First, I wanted to get an AS in accounting, because it seemed safe and stable and like something that wouldn’t eat so many braincycles I wouldn’t be able to do creative work on the side. (I’m terrible at math, so I don’t know why I thought this would be a good idea.) The further I went, the more obvious it was that everyone in accounting was only getting their AS as a first step to getting a masters or doctorate, because an associates degree doesn’t qualify you to do shit except keep going. The people with the accounting jobs I thought I’d be able to get didn’t have their degrees in accounting, they just sort of stumbled into accounting jobs. Wtf.
In between terms, I changed my major from accounting to computer science, because all the computer science classes sounded really interesting and I’m interested in high-level science fiction concepts like “artificial intelligence” and “machine learning,” and there were courses on how to make apps, which is currently a reliably in-demand skill set. My (not well thought-out) plan was that if I could learn enough to make apps on the side, I could do that while I finished the degree. Right? Right. Except all the courses are just programming boot camps, even the one that said it was an intro course that didn’t require programming knowledge, the one that was listed as an overview of the subject in general, so I thought that would be a good place to start—and then it was just Python boot camp. Wtf again. This tanked my GPA (which was already on the borderline), so I took a term off to try to learn the subject on my own.
Over the next 2 months, I learned my brain isn’t wired for coding, so it would be kind of stupid to keep bashing my head against that particular brick wall, but I wanted to do it anyway. I was signed up to take the next class, a class that (again) sounded more introductory, that my program advisor said was more introductory, but did have some coding, and I’d been studying while I was off and I thought I could handle it. On the first day the course opened, I checked it out and it was just another Python boot camp. The curriculum was almost exactly the same. I freaked out and started frantically looking through all the online course offerings—exactly everything because I was desperate to find something I could do—and of course I landed on an art degree.*
I’m cynical enough to believe that one of the most important functions of an art degree is that it forces you to 1) produce work, and 2) have that work critiqued. Another value is the networking with other students and professors who may have connections in the industry and/or become valuable connections over time. Like any other skill, you have to invest the time, and one of the best ways to invest time is to pay for some time to be blocked off for that specific purpose. That’s kind of all a college degree is to me at this point, just a series of blocks of time I’m paying to have carved out for a specific purpose. Could I do that myself? Yeah, probably. And also, no, not successfully.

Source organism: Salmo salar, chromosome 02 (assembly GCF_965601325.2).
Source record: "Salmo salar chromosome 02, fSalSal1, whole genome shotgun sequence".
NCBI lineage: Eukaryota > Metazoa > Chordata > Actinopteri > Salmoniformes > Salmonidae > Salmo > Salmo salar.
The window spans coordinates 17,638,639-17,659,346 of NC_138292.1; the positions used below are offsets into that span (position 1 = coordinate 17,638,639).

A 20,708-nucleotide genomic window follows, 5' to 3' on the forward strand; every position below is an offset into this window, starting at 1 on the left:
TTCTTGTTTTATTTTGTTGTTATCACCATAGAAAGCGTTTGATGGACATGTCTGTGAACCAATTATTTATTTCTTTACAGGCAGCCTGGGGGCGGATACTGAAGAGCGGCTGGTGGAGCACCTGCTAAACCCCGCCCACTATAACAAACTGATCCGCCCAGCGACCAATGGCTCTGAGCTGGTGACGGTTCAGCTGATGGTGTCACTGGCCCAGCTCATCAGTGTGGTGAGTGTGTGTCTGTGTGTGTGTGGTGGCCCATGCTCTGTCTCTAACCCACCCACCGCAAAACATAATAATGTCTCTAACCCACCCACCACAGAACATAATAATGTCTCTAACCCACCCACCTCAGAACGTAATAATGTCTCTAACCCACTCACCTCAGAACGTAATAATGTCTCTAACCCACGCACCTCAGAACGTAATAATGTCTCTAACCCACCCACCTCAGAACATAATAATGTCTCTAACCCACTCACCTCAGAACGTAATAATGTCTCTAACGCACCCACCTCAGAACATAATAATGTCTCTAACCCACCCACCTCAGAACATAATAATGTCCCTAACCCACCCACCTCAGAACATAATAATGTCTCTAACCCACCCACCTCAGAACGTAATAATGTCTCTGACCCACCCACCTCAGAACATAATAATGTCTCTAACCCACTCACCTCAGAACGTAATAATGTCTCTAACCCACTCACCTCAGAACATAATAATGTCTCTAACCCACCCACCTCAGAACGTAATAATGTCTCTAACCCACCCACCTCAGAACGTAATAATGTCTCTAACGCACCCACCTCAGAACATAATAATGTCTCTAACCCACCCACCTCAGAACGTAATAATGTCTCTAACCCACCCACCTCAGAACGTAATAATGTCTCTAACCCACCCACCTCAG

Tl;dr: On March 5, I’ll start classes for a BA in Game Art and Development. The first class I’ll be taking is World Mythology, followed by Intro to Creative Writing, then I’ll get into actual art classes. This feels like one of the least stupid decisions I’ve made since I’ve gone back to college again.
POSTSCRIPT 2/1/18: My financial aid appeal was approved. I will have funding to take classes starting next term. I will be able to continue deferring my student loan payments. I won’t have to enter bankruptcy because I can’t afford payments on an unfinished degree that I can’t afford to finish without financial aid. O THANK THE OLD GODS.
*Back up here to explain my issue with art degrees: They’ve always been presented to me as a waste of money, since they don’t qualify you for a job like a technical certificate or teach you “real skills” like a STEM degree.** The thing is, I know logically that’s bullshit. I know there are a lot of people making money off of their creative work. I read their blogs, I follow them on Etsy and Tumblr. This isn’t impossible.
**There’s also the assumption that creative people will be creative whether they have any formal training or not (and formal training beyond a vocational certificate is kind of low-key discouraged if you’re poor,*** since you’ll be wasting resources by following a path you can’t afford to walk on your own—how dare you pursue self-fulfillment needs! Don’t you even know where you are on Maslow’s Hierarchy?! You should be concerned with food and shelter, maybe personal safety if you really want something to aspire to).
***When it isn’t being openly/loudly discouraged.